Trusts carry out a number of different functions. One of the main benefits is ensuring the control of assets remain in the family bloodline, which we call bloodline protection.
There are a number of issues that could mean assets are passed outside of the family when that was never the original intention of passing assets to children and grandchildren.
Remarriage after the death of a bloodline relative
These and other issues are covered in our video – Is Estate planning more important than inheritance tax planning.
Pension protection trusts are mainly set up to provide this bloodline protection.
If you die before age 75 under current rules, the beneficiaries of your pension fund would be entitled to the value of the pension fund free of income tax. It is taxable for income tax on the beneficiary if you die after age 75.
Similarly, money passed from a person’s pension death benefits if they died pre 75 can be passed to the beneficiaries free of income tax. If however they were just passed to a widow and that widow dies post 75 the benefits will be taxable and so a Pension Trust could be beneficial.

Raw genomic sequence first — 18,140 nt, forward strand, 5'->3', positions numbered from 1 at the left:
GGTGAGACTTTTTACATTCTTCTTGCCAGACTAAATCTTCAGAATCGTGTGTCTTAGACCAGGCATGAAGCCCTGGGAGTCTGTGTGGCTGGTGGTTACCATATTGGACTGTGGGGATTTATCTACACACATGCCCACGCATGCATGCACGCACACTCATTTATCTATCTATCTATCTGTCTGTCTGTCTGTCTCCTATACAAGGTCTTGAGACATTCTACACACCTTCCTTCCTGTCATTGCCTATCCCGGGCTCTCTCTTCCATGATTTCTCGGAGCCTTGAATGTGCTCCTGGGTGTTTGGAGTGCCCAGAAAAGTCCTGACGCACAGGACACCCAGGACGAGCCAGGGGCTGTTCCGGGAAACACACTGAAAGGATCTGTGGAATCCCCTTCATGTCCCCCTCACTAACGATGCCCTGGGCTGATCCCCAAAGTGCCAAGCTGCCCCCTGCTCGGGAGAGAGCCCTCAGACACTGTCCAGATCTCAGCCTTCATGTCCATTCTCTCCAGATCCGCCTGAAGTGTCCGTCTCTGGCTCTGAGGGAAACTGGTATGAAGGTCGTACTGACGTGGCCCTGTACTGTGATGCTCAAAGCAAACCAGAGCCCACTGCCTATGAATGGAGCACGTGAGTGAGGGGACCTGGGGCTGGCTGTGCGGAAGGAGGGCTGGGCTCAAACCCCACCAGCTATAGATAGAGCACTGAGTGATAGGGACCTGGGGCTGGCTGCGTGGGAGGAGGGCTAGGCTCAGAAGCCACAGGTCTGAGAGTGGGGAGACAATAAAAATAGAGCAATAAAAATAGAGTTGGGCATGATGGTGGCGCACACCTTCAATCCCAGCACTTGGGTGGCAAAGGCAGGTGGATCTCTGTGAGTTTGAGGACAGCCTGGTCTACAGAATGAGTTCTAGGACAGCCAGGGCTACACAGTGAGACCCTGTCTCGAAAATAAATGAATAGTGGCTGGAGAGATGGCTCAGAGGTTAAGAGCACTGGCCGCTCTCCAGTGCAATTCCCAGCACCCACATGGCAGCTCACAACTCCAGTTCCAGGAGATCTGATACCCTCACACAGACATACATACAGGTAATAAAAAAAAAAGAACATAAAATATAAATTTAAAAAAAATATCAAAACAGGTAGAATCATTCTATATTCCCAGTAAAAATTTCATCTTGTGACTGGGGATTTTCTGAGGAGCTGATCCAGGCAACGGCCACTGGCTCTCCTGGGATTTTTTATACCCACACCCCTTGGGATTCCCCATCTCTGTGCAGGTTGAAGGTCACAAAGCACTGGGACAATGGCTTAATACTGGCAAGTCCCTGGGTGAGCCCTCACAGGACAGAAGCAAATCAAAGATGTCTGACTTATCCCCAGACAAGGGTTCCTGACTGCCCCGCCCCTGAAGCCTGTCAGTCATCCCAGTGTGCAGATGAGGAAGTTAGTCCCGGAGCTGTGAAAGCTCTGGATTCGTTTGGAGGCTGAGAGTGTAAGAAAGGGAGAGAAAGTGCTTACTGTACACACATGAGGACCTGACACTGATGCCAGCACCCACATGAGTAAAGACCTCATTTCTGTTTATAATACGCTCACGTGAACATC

Normally people allocate the money from their pension to their spouse and children on death. However, it may be more tax-efficient to pass the money to the children rather than the spouse and in some case the grandchildren thus using non taxpayers annual tax allowances. This may not be possible in such a flexible manner using a standard death benefits Trust from a pension.
With a Pension Trust it is possible for a surviving spouse to borrow money interest free from the trust which is repayable on death thus reducing their estate for IHT purposes.
The whole area of pension death benefits into Trusts are very complex and so experienced advice is essential.
If you have a pension plan valued in excess of £200,000, this planning would be beneficial, so please call us for a free no obligation consultation.